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Group demands library documents

City: Nonprofit suing Santa Clarita to stop impending takeover asks for paperwork

Posted: October 13, 2010 10:11 p.m.
Updated: October 14, 2010 4:55 a.m.

A newly formed nonprofit aiming to keep Santa Clarita’s three libraries managed by the Los Angeles County library system is now asking for the court to order the release of any documents related to the city’s takeover, according to an updated complaint filed Tuesday.

Save Our Library filed a lawsuit against the city earlier this month seeking to stop the city’s impending takeover of the three local libraries and keep the city from sharing private library-patron information with a library-management company.

The new addition, in an update to their previous complaint filed with the North Valley District of the California Supreme Court on Tuesday, demands documents that Santa Clarita officials had refused to turn over, citing attorney-client privilege and other reasons.

The Santa Clarita City Council voted unanimously Tuesday night to have City Attorney Carl Newton’s law firm, Burke, Williams & Sorensen, defend the lawsuit.

The Santa Clarita City Council voted Aug. 24 to withdraw from the county library system and create a city division to run the three libraries. The City Council also voted to enter into a $19-million, 5-year contract with the private library-management firm Library Systems & Services LLC to operate the system.

The moves — taken in a 4-1 vote, with Councilman Bob Kellar against — caught residents who said they are generally happy with the county libraries by surprise.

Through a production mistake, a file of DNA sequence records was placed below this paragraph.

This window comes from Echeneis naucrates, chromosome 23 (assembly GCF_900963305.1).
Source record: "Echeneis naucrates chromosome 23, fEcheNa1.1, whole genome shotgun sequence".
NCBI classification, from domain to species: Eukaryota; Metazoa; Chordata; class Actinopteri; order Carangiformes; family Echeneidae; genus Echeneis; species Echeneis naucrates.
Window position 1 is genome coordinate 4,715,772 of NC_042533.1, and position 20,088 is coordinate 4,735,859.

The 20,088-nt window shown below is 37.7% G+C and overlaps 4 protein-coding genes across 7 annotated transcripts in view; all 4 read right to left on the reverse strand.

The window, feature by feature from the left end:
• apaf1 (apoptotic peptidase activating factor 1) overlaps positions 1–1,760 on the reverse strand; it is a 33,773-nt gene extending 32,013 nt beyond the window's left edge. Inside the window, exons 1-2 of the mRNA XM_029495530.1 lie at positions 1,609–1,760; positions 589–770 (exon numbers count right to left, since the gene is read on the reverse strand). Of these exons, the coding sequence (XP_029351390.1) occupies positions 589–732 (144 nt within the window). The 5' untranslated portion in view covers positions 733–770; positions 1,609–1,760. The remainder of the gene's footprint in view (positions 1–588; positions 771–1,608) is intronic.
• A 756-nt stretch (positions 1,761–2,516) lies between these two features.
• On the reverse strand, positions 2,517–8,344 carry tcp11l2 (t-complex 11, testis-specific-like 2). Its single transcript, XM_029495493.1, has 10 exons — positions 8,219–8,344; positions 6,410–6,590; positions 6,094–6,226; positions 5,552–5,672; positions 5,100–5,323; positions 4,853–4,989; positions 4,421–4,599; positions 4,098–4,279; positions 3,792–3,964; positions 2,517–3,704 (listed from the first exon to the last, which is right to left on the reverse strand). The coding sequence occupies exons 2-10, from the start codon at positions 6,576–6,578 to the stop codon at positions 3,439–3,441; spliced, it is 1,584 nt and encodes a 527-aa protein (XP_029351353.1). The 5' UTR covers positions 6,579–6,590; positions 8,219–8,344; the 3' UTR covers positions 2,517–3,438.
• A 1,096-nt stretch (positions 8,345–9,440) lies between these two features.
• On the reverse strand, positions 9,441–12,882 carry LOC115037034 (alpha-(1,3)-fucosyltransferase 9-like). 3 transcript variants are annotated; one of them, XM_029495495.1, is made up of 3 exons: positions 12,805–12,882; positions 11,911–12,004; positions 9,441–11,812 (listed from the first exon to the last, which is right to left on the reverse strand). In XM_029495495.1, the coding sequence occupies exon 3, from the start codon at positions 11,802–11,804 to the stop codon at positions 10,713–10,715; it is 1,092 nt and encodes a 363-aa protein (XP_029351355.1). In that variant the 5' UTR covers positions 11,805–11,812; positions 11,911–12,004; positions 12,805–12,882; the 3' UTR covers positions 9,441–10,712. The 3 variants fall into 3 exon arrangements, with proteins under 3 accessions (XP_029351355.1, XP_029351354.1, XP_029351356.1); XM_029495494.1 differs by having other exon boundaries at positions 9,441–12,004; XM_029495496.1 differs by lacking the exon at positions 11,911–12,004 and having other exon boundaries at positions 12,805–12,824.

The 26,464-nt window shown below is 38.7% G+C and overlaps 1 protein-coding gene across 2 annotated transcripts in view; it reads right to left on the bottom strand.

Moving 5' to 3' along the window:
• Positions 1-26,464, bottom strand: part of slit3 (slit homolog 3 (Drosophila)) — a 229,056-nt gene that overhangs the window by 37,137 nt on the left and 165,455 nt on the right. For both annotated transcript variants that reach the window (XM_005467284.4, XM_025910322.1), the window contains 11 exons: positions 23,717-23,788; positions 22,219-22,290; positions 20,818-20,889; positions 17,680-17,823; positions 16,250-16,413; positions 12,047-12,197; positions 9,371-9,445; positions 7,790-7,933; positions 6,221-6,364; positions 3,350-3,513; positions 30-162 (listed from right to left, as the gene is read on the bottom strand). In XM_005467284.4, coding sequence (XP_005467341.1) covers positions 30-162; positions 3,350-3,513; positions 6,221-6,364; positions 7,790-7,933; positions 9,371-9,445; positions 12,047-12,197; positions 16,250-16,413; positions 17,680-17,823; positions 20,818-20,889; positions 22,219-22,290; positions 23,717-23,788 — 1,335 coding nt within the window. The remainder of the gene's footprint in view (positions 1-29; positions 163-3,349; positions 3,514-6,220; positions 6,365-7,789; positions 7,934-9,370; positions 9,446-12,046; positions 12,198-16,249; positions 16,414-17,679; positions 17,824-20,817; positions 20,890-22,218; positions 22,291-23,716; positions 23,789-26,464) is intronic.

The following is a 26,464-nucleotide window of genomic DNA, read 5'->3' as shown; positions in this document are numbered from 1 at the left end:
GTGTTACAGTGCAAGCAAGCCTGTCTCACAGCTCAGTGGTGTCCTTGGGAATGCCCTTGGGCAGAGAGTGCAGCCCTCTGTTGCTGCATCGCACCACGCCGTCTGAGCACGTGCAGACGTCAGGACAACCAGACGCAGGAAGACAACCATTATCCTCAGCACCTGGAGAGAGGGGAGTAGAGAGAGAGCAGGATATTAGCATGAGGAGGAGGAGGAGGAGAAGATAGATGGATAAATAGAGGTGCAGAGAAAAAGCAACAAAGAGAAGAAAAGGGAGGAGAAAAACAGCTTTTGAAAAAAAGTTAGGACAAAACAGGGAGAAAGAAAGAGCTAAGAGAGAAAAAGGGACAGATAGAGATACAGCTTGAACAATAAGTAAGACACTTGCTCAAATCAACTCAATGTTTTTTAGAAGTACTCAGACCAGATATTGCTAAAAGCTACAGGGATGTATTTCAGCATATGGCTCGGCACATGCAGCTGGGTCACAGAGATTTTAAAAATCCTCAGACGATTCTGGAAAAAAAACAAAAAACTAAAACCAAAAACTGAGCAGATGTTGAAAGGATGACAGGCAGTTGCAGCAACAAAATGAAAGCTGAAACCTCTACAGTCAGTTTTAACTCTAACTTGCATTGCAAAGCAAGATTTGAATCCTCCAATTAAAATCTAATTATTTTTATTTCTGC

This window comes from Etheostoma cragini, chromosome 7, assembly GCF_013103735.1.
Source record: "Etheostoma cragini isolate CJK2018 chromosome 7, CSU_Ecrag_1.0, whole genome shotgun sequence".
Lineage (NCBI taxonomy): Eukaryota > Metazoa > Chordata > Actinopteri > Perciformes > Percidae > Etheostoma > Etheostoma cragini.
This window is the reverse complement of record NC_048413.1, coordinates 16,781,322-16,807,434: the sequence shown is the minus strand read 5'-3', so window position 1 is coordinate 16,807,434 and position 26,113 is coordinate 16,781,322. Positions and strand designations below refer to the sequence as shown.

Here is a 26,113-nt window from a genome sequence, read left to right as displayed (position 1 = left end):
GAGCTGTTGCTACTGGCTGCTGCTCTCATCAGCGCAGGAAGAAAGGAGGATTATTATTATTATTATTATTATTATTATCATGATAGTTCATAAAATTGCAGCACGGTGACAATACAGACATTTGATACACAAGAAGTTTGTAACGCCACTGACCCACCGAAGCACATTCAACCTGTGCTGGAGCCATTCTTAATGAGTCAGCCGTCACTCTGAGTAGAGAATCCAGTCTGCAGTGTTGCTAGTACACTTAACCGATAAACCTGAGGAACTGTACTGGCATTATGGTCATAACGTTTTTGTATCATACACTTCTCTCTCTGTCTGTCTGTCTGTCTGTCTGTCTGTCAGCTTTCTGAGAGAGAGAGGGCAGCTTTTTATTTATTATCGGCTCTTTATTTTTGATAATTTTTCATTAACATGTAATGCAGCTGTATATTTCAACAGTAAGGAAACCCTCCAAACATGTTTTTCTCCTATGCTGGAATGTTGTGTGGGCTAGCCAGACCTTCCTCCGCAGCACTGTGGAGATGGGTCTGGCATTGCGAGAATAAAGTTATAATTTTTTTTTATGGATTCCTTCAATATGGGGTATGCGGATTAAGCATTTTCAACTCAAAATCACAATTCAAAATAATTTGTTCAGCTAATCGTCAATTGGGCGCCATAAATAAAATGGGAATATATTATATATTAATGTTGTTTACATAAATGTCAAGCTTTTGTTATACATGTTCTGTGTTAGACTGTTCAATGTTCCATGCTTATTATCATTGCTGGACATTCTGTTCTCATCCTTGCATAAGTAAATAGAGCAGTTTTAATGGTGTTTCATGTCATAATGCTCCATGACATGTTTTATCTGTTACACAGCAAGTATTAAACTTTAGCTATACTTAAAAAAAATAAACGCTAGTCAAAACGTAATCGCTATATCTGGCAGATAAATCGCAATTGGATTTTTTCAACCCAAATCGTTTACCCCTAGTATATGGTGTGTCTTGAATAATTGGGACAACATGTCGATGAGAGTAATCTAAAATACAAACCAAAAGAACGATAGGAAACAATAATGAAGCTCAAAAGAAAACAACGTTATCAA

The first the public heard of the city staff’s proposal to withdraw from the Los Angeles County Library System was July 13. That’s when Councilwoman Laurie Ender, speaking as a member of the Library Ad-Hoc Committee, requested City Council consideration for a withdrawal from the county system at its next City Council meeting.

The City Council voted Aug. 24 after three hours of public testimony, most of it opposing the move until more questions are answered.

Save Our Library members attempted to answer those questions in a public records request under the state’s Brown Act, according to the complaint filed by the group’s leader, attorney Don Ricketts. Save Our Library asked for any documents related to the takeover of the library, including all studies, proposals, correspondence or bids.

The city responded by saying all records could be inspected, except those falling under exceptions in the state open-records law, such as documents that contain privileged attorney-client information or information that is in preliminary-draft form.

Ricketts’ lawsuit says the city’s response “fails to give any indication of the nature of the records, which it is withholding, and fails to present adequate justification for withholding the records.”

The city has 30 days to respond to the lawsuit, Newton said.

Newton said he couldn’t yet say what form the response might take, but he noted that an injunction is not possible.

The city is also working on a response to a letter from library patrons and workers filed Sept. 28, which requested the city take back its library-takeover vote and hold three public hearings on the matter.

The letter-writers allege the city violated the Brown Act by discussing and making a decision to take over the libraries in closed-session meetings. The Library Ad-Hoc Committee was originally formed to discuss ways to pay for the new Newhall Library.


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